Just add salt and wa­ter for some Whit­sun­days magic

Kayak­ing the Ngaro Sea Trail in a stun­ning trop­i­cal par­adise

The Weekend Australian - Travel - - Destination Afloat - OLIVIA POZZAN

A SAILOR’S ex­tra ra­tion of rum? Surely that’s the only ex­pla­na­tion that can trick the mind to trans­form the cur­va­ceous shape of a 400kg dugong into that of a nu­bile mer­maid. These grey-skinned sea-cows with their short, trun­k­like snouts are a dis­tant rel­a­tive to the ele­phant and as far re­moved from the sen­su­ous sea sirens of le­gend as you can get. But when one sur­faces only me­tres from my kayak, I am spell­bound.

‘ ‘ I’ve been kayak­ing these waters for four years,’’ says our guide, Mark, ‘‘and I’ve only seen four dugongs in all that time.’’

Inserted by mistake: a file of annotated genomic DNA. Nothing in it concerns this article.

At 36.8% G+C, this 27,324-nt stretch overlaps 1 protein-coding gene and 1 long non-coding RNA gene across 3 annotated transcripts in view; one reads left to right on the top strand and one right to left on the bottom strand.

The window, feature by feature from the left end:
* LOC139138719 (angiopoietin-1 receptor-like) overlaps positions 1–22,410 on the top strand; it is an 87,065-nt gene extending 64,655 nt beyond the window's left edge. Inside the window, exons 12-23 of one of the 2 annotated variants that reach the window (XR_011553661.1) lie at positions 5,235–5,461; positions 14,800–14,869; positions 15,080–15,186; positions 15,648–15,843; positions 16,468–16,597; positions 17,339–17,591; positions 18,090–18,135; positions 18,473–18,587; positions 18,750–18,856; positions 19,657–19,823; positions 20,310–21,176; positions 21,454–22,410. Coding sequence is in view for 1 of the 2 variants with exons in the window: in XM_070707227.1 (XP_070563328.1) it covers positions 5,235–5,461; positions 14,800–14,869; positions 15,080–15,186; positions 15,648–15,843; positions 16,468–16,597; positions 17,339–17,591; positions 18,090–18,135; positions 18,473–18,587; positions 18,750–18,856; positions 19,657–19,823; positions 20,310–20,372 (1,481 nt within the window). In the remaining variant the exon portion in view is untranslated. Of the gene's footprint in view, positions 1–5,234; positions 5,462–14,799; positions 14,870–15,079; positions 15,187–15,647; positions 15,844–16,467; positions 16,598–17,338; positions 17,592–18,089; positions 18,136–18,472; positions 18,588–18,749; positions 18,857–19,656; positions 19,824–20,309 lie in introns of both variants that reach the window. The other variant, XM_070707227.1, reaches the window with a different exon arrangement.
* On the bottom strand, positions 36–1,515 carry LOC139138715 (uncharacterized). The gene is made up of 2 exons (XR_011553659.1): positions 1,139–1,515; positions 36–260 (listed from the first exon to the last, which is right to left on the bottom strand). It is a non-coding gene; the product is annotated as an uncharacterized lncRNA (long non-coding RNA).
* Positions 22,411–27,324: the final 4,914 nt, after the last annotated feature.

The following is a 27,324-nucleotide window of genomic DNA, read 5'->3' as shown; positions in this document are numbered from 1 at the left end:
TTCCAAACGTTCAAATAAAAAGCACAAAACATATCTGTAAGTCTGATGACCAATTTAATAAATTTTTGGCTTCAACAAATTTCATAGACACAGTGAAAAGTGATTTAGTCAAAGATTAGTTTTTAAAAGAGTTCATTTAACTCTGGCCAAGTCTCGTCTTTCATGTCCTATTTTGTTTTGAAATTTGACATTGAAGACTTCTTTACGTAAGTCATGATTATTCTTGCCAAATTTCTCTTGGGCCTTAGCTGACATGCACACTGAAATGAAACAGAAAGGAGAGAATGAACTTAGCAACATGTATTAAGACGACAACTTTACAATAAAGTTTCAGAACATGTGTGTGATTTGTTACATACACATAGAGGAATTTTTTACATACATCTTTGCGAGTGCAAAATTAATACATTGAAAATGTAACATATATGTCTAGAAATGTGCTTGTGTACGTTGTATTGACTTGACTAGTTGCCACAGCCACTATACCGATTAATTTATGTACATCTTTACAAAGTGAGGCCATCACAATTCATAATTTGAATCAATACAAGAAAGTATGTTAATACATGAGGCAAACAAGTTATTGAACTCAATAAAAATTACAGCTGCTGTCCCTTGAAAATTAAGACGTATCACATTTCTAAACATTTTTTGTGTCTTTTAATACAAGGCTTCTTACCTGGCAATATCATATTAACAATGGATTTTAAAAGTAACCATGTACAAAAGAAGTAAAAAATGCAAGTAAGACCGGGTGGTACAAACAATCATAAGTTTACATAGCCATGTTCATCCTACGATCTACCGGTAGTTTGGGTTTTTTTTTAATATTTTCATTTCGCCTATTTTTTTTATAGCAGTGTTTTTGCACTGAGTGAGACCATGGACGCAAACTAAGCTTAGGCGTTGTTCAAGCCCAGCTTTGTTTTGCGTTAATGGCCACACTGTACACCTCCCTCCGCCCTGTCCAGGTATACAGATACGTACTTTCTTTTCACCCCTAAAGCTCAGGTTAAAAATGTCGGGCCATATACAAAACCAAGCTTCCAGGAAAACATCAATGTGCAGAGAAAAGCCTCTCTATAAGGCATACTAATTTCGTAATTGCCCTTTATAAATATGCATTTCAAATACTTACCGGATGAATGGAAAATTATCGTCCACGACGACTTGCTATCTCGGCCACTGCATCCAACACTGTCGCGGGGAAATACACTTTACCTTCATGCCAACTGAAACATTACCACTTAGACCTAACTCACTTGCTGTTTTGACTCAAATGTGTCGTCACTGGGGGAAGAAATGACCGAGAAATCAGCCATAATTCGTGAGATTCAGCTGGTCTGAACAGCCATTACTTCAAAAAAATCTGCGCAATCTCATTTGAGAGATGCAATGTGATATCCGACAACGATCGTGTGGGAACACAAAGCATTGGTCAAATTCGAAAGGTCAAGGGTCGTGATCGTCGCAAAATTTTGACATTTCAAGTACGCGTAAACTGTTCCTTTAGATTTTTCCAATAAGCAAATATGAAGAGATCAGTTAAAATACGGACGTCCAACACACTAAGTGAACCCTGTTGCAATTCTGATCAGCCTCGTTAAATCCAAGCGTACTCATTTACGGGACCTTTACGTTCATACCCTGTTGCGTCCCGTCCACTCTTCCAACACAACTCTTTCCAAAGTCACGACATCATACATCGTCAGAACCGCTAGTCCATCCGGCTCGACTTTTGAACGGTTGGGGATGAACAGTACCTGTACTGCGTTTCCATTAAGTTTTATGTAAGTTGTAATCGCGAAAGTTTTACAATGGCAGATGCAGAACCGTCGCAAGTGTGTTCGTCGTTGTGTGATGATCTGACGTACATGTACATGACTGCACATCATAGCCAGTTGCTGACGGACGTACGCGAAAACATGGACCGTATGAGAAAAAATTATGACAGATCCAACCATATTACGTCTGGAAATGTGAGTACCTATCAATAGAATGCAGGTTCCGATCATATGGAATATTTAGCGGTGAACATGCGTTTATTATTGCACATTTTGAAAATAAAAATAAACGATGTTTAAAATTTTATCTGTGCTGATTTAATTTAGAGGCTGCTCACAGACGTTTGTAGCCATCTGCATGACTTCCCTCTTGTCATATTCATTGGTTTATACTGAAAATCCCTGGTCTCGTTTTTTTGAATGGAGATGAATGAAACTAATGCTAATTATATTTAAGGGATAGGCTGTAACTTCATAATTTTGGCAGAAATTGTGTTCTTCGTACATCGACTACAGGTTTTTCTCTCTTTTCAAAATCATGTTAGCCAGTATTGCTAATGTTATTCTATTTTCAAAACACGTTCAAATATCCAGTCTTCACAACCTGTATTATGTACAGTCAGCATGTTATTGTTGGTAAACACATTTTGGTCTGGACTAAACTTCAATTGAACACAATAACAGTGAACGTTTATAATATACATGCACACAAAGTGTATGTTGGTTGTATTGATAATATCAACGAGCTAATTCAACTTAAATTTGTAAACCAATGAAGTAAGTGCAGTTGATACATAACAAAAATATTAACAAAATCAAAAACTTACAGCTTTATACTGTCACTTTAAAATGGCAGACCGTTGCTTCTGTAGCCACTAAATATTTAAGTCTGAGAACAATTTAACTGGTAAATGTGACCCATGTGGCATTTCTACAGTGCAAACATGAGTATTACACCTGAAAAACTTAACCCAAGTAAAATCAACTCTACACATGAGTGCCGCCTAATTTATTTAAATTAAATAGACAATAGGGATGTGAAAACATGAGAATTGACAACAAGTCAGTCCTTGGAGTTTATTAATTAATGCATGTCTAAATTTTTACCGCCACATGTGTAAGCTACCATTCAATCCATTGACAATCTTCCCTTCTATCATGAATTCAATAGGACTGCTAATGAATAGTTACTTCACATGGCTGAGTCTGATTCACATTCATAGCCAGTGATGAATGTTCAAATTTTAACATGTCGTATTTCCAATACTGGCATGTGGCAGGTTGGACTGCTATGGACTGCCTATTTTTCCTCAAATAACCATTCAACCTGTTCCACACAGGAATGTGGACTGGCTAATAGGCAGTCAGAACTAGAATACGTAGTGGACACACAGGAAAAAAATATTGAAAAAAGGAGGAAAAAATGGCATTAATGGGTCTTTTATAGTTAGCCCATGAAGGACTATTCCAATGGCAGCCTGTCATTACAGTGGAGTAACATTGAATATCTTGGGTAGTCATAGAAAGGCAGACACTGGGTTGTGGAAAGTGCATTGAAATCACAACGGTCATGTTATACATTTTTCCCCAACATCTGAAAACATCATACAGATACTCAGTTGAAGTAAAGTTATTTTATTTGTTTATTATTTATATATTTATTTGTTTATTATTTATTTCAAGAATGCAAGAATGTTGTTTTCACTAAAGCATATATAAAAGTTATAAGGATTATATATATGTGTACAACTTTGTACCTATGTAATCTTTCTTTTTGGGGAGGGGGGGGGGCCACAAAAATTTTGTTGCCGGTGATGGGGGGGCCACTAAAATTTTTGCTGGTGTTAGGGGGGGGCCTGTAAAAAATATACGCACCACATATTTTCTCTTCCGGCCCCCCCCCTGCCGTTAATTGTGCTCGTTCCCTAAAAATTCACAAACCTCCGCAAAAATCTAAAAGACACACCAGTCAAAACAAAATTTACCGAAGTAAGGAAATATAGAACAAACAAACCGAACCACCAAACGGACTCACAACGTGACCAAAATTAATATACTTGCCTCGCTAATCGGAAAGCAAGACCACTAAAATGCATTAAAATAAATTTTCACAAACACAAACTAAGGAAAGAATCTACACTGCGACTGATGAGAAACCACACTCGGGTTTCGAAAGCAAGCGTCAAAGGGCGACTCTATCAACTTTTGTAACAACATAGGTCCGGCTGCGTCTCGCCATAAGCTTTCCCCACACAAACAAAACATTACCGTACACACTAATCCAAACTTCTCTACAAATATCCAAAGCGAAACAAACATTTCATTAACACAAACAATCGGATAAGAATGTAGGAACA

We see four within the space of an hour. ‘ ‘ They feed on the sea­grass,’’ Mark tells us.

As we pad­dle out of Shute Har­bour in the Queens­land Whit­sun­days, a beaky head periscopes out of the wa­ter. As well as dugongs, the large swath of sea­grass in the bay at­tracts green tur­tles. The sea is smooth. I won­der what else could be swim­ming in the depths.

Ahead of us, through the pass- age, a clus­ter of is­lands spreads in a chain of forested domes across the opales­cent waters of the Co­ral Sea. The Whit­sun­day is­lands re­ally are, as the cliche per­sists, a trop­i­cal par­adise. The 74 is­lands of this stun­ning ar­chi­pel­ago are the tips of moun­tains jut­ting from the sea, and from their sandy fringes the ocean spreads to­wards the horizon in shades of pale aqua­ma­rine, bright blue and deep indigo.

Shel­tered by the Great Bar­rier Reef, there are no crash­ing waves or deadly un­der­tows and the waters are per­fect for kayak­ing.